Oseltamivir Resistance in Influenza A(H6N2) Caused by an R292K Substitution in Neuraminidase Is Not Maintained in Mallards without Drug Pressure
2015 (English)In: PLoS ONE, ISSN 1932-6203, E-ISSN 1932-6203, Vol. 10, no 9, e0139415Article in journal (Refereed) Published
Background Wild waterfowl is the natural reservoir of influenza A virus (IAV); hosted viruses are very variable and provide a source for genetic segments which can reassort with poultry or mammalian adapted IAVs to generate novel species crossing viruses. Additionally, wild waterfowl act as a reservoir for highly pathogenic IAVs. Exposure of wild birds to the antiviral drug oseltamivir may occur in the environment as its active metabolite can be released from sewage treatment plants to river water. Resistance to oseltamivir, or to other neuraminidase inhibitors (NAIs), in IAVs of wild waterfowl has not been extensively studied. Aim and Methods In a previous in vivo Mallard experiment, an influenza A(H6N2) virus developed oseltamivir resistance by the R292K substitution in the neuraminidase (NA), when the birds were exposed to oseltamivir. In this study we tested if the resistance could be maintained in Mallards without drug exposure. Three variants of resistant H6N2/R292K virus were each propagated during 17 days in five successive pairs of naive Mallards, while oseltamivir exposure was decreased and removed. Daily fecal samples were analyzed for viral presence, genotype and phenotype. Results and Conclusion Within three days without drug exposure no resistant viruses could be detected by NA sequencing, which was confirmed by functional NAI sensitivity testing. We conclude that this resistant N2 virus could not compete in fitness with wild type subpopulations without oseltamivir drug pressure, and thus has no potential to circulate among wild birds. The results of this study contrast to previous observations of drug induced resistance in an avian H1N1 virus, which was maintained also without drug exposure in Mallards. Experimental observations on persistence of NAI resistance in avian IAVs resemble NAI resistance seen in human IAVs, in which resistant N2 subtypes do not circulate, while N1 subtypes with permissive mutations can circulate without drug pressure. We speculate that the phylogenetic group N1 NAs may easier compensate for NAI resistance than group N2 NAs, though further studies are needed to confirm such conclusions.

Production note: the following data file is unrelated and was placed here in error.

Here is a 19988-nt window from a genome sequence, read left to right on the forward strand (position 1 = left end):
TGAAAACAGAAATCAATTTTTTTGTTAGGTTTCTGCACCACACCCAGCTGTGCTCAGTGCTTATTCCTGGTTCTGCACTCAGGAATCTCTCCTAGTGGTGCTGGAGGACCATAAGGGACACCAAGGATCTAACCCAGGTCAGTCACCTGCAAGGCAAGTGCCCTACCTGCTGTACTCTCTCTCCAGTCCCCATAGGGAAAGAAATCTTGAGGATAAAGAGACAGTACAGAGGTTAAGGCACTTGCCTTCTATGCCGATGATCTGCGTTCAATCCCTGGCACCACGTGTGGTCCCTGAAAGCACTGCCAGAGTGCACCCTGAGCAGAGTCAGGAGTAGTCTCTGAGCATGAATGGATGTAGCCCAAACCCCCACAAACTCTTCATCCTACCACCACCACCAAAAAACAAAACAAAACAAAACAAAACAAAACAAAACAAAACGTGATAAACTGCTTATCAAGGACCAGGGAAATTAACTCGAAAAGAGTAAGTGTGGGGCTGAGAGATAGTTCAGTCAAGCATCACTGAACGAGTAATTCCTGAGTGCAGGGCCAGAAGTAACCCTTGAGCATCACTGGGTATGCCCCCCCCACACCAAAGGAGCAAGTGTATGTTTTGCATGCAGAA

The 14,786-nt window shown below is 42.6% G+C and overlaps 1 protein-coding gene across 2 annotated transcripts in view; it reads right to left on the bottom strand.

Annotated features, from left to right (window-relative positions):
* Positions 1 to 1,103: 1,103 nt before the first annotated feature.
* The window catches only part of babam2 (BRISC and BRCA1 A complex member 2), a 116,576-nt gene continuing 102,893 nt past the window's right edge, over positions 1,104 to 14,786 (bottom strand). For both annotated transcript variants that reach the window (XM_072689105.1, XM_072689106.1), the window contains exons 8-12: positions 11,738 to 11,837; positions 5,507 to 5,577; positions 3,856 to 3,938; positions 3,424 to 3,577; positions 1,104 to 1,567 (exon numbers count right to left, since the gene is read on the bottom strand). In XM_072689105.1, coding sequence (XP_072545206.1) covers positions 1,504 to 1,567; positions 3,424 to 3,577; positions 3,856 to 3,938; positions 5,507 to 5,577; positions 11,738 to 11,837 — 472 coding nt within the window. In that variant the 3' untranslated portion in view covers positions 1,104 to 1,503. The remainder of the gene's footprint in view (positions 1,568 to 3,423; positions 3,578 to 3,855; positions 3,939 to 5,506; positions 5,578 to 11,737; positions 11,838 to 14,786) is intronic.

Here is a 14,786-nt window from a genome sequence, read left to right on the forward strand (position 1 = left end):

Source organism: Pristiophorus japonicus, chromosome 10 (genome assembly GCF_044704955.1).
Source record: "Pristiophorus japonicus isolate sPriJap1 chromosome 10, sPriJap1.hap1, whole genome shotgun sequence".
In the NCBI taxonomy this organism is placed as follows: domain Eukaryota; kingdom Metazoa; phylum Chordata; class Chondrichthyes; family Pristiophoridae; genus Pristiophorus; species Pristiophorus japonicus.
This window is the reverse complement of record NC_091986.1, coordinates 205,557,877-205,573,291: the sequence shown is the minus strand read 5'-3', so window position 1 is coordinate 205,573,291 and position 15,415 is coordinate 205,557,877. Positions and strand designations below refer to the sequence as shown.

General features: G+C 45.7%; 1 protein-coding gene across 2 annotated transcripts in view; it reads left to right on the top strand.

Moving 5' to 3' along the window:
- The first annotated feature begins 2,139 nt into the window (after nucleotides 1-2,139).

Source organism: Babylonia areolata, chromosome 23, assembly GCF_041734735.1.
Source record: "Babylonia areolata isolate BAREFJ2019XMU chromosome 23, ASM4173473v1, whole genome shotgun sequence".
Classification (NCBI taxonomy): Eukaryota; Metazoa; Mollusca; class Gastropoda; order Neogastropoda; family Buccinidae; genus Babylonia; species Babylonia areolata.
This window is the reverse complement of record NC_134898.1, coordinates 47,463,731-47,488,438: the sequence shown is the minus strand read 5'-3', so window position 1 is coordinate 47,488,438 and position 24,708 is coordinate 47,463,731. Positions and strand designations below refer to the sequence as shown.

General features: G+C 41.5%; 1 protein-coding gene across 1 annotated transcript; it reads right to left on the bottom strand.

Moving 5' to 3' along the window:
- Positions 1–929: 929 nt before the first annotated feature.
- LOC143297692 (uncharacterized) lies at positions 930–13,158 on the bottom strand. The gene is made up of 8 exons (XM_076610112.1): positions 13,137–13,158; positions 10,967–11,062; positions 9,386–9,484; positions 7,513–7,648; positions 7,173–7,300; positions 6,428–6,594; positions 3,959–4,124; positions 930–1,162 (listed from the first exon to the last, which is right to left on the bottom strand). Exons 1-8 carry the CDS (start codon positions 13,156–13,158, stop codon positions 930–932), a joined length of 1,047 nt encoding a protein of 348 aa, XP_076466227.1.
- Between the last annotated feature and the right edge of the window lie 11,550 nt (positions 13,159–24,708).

Place, publisher, year, edition, pages
2015. Vol. 10, no 9, e0139415
Medical Biotechnology (with a focus on Cell Biology (including Stem Cell Biology), Molecular Biology, Microbiology, Biochemistry or Biopharmacy)
IdentifiersURN: urn:nbn:se:umu:diva-111013DOI: 10.1371/journal.pone.0139415ISI: 000362175700114OAI: oai:DiVA.org:umu-111013DiVA: diva2:867039